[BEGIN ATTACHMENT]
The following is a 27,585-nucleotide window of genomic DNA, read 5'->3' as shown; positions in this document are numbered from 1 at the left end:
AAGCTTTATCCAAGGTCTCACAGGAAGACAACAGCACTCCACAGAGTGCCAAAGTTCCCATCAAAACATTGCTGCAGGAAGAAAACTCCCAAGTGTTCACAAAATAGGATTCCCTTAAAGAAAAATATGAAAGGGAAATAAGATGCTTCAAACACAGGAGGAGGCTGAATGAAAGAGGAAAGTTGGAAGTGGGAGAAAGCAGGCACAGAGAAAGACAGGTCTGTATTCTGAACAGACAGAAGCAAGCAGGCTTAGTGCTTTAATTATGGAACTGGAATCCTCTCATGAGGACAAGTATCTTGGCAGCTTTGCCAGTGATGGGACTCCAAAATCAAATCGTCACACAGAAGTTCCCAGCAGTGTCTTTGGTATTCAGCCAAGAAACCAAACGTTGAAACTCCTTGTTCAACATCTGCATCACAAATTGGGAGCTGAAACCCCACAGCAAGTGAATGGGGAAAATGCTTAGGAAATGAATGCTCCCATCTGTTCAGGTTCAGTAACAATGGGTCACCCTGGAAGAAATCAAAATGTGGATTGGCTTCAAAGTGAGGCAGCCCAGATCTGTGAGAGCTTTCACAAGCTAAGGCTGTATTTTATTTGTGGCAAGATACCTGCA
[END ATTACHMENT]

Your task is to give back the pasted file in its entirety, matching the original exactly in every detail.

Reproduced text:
The following is a 27,585-nucleotide window of genomic DNA, read 5'->3' as shown; positions in this document are numbered from 1 at the left end:
AAGCTTTATCCAAGGTCTCACAGGAAGACAACAGCACTCCACAGAGTGCCAAAGTTCCCATCAAAACATTGCTGCAGGAAGAAAACTCCCAAGTGTTCACAAAATAGGATTCCCTTAAAGAAAAATATGAAAGGGAAATAAGATGCTTCAAACACAGGAGGAGGCTGAATGAAAGAGGAAAGTTGGAAGTGGGAGAAAGCAGGCACAGAGAAAGACAGGTCTGTATTCTGAACAGACAGAAGCAAGCAGGCTTAGTGCTTTAATTATGGAACTGGAATCCTCTCATGAGGACAAGTATCTTGGCAGCTTTGCCAGTGATGGGACTCCAAAATCAAATCGTCACACAGAAGTTCCCAGCAGTGTCTTTGGTATTCAGCCAAGAAACCAAACGTTGAAACTCCTTGTTCAACATCTGCATCACAAATTGGGAGCTGAAACCCCACAGCAAGTGAATGGGGAAAATGCTTAGGAAATGAATGCTCCCATCTGTTCAGGTTCAGTAACAATGGGTCACCCTGGAAGAAATCAAAATGTGGATTGGCTTCAAAGTGAGGCAGCCCAGATCTGTGAGAGCTTTCACAAGCTAAGGCTGTATTTTATTTGTGGCAAGATACCTGCA